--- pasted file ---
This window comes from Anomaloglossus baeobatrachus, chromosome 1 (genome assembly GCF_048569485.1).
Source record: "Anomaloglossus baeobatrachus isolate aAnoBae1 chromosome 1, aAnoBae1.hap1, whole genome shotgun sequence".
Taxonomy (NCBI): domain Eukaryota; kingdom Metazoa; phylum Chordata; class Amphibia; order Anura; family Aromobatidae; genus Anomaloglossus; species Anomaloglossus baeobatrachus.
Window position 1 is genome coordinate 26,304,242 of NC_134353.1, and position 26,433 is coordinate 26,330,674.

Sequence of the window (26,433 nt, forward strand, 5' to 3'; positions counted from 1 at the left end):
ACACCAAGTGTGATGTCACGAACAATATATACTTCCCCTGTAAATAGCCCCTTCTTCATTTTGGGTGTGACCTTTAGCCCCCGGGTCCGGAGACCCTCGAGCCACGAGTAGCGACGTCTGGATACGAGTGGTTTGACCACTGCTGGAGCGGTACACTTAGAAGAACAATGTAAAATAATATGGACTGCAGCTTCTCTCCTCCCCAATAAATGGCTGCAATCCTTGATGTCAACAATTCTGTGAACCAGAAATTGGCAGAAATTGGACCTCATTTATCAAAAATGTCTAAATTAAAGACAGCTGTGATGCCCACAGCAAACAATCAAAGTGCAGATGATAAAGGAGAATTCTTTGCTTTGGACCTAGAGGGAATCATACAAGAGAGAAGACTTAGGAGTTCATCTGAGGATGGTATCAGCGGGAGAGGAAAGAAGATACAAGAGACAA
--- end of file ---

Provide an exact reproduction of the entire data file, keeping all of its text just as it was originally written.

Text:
This window comes from Anomaloglossus baeobatrachus, chromosome 1 (genome assembly GCF_048569485.1).
Source record: "Anomaloglossus baeobatrachus isolate aAnoBae1 chromosome 1, aAnoBae1.hap1, whole genome shotgun sequence".
Taxonomy (NCBI): domain Eukaryota; kingdom Metazoa; phylum Chordata; class Amphibia; order Anura; family Aromobatidae; genus Anomaloglossus; species Anomaloglossus baeobatrachus.
Window position 1 is genome coordinate 26,304,242 of NC_134353.1, and position 26,433 is coordinate 26,330,674.

Sequence of the window (26,433 nt, forward strand, 5' to 3'; positions counted from 1 at the left end):
ACACCAAGTGTGATGTCACGAACAATATATACTTCCCCTGTAAATAGCCCCTTCTTCATTTTGGGTGTGACCTTTAGCCCCCGGGTCCGGAGACCCTCGAGCCACGAGTAGCGACGTCTGGATACGAGTGGTTTGACCACTGCTGGAGCGGTACACTTAGAAGAACAATGTAAAATAATATGGACTGCAGCTTCTCTCCTCCCCAATAAATGGCTGCAATCCTTGATGTCAACAATTCTGTGAACCAGAAATTGGCAGAAATTGGACCTCATTTATCAAAAATGTCTAAATTAAAGACAGCTGTGATGCCCACAGCAAACAATCAAAGTGCAGATGATAAAGGAGAATTCTTTGCTTTGGACCTAGAGGGAATCATACAAGAGAGAAGACTTAGGAGTTCATCTGAGGATGGTATCAGCGGGAGAGGAAAGAAGATACAAGAGACAA